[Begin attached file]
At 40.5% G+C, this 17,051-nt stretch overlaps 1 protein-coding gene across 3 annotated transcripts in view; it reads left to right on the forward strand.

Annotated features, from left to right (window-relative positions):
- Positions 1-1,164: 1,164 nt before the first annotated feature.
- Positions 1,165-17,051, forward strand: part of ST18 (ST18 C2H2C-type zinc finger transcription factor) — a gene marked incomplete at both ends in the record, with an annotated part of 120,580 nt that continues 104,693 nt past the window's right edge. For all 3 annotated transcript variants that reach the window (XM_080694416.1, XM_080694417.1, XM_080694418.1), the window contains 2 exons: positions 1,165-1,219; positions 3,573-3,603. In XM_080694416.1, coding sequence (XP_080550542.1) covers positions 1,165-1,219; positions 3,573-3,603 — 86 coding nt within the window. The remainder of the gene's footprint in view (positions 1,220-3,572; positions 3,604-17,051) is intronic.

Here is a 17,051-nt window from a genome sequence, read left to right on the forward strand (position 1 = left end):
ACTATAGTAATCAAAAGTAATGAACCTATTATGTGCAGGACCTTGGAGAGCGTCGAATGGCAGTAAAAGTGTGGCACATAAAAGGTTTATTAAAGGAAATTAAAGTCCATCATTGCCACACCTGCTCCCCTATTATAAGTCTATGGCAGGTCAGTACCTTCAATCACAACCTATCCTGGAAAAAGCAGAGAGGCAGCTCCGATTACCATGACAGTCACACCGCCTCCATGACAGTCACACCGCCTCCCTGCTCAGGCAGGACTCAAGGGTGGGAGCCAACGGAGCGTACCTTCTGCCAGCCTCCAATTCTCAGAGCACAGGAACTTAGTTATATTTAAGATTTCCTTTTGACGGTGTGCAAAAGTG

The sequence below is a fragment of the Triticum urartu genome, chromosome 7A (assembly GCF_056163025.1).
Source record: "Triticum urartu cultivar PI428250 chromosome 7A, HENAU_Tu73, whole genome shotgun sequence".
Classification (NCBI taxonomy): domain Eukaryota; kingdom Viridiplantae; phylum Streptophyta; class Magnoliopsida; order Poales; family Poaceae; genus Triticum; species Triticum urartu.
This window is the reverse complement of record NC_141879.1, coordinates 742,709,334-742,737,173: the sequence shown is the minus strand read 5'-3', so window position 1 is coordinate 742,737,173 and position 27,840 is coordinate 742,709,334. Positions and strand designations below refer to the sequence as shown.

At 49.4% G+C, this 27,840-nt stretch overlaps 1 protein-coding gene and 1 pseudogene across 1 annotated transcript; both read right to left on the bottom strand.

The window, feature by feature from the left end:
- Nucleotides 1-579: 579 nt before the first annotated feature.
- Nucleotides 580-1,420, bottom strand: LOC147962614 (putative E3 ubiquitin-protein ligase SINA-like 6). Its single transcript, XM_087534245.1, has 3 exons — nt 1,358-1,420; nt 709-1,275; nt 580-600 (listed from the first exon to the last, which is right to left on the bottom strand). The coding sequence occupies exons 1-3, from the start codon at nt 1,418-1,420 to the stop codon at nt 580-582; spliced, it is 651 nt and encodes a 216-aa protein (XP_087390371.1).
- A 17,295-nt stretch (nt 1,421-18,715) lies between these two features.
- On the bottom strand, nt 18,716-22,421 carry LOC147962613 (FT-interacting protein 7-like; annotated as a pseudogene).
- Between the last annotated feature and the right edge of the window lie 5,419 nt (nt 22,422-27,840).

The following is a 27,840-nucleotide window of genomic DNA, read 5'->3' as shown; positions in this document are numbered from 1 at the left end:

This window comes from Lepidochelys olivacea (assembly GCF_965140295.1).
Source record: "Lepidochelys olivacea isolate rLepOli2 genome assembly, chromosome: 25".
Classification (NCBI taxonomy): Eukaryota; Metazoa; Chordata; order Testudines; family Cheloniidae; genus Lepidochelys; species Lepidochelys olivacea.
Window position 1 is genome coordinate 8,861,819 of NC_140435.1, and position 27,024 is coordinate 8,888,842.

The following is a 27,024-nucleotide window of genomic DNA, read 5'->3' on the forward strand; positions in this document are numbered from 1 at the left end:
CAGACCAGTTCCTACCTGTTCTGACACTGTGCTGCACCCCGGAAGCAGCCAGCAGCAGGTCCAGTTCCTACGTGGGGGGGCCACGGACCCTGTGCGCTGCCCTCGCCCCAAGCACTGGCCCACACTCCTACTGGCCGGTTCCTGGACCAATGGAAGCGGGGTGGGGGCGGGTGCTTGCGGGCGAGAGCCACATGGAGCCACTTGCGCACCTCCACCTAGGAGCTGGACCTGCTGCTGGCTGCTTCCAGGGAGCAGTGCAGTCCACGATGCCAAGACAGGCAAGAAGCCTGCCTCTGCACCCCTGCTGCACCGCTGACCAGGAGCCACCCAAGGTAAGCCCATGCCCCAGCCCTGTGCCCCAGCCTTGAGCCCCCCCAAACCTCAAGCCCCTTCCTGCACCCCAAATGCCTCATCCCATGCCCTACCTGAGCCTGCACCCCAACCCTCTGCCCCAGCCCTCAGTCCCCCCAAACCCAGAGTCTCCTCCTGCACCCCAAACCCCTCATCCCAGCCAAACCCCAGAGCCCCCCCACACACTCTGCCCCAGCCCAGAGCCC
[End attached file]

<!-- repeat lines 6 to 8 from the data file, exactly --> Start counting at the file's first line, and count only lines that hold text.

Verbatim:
ACTATAGTAATCAAAAGTAATGAACCTATTATGTGCAGGACCTTGGAGAGCGTCGAATGGCAGTAAAAGTGTGGCACATAAAAGGTTTATTAAAGGAAATTAAAGTCCATCATTGCCACACCTGCTCCCCTATTATAAGTCTATGGCAGGTCAGTACCTTCAATCACAACCTATCCTGGAAAAAGCAGAGAGGCAGCTCCGATTACCATGACAGTCACACCGCCTCCATGACAGTCACACCGCCTCCCTGCTCAGGCAGGACTCAAGGGTGGGAGCCAACGGAGCGTACCTTCTGCCAGCCTCCAATTCTCAGAGCACAGGAACTTAGTTATATTTAAGATTTCCTTTTGACGGTGTGCAAAAGTG

The sequence below is a fragment of the Triticum urartu genome, chromosome 7A (assembly GCF_056163025.1).
Source record: "Triticum urartu cultivar PI428250 chromosome 7A, HENAU_Tu73, whole genome shotgun sequence".